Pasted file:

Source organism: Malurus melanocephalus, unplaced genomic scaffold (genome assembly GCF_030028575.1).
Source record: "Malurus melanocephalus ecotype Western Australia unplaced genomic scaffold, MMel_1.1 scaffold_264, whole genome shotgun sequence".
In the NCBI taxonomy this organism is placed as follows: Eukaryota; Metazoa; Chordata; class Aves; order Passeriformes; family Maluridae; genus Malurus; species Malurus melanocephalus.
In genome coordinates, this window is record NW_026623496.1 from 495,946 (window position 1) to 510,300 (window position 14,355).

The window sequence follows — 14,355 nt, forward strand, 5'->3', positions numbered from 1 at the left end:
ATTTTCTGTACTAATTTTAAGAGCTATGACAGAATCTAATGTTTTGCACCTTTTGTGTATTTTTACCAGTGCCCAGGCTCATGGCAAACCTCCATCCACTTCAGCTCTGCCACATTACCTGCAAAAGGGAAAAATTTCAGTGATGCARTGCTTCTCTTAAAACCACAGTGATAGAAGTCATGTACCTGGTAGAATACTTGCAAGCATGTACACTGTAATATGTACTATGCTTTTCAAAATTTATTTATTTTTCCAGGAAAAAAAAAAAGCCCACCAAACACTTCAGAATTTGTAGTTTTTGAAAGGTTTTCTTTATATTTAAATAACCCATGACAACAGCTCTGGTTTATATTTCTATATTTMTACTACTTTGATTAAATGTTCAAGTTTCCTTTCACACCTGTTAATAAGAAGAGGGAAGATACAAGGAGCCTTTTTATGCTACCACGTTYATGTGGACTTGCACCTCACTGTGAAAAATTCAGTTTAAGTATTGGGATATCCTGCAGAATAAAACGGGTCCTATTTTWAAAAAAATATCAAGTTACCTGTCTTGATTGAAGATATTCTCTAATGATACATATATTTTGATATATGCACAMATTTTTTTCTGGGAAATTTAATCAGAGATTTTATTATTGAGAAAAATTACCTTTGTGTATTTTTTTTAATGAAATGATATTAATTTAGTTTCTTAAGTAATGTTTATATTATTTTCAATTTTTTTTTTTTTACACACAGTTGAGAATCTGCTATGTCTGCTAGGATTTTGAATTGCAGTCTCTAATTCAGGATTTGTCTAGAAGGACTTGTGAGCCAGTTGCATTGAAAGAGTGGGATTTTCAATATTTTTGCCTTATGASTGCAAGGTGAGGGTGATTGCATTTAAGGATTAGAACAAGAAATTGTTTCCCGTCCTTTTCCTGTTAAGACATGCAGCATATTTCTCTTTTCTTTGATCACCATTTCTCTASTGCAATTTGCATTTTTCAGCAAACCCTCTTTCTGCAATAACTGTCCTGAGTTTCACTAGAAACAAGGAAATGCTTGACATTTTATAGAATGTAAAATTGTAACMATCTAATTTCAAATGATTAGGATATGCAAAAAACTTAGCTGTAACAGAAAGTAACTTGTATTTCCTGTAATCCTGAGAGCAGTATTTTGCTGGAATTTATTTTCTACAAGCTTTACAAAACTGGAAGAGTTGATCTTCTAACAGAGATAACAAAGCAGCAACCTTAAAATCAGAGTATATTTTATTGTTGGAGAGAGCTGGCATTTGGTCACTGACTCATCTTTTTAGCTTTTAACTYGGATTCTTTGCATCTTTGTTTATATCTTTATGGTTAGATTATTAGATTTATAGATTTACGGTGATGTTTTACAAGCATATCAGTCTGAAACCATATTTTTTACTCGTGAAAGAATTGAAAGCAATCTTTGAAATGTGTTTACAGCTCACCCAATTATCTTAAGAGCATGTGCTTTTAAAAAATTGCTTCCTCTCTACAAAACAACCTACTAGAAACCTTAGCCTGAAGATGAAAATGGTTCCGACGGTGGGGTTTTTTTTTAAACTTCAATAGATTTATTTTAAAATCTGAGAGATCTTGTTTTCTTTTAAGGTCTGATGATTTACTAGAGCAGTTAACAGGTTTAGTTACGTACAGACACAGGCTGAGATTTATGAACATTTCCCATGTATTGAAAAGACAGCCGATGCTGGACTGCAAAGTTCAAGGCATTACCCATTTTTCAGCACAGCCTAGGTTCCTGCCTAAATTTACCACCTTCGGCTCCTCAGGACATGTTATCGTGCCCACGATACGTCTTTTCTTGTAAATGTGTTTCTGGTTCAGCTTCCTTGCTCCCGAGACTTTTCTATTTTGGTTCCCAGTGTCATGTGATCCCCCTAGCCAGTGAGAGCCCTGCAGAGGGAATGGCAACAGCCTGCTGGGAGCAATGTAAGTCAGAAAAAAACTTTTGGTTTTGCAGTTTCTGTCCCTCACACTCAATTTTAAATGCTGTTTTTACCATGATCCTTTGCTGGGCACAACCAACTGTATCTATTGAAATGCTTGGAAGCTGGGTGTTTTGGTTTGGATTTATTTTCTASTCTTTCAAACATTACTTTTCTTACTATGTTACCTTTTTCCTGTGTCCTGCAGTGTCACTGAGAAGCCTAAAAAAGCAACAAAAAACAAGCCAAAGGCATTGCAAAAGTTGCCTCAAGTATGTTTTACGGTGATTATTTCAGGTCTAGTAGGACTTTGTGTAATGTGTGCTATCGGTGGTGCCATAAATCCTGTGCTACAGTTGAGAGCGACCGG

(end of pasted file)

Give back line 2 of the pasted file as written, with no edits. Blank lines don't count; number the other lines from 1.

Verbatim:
Source record: "Malurus melanocephalus ecotype Western Australia unplaced genomic scaffold, MMel_1.1 scaffold_264, whole genome shotgun sequence".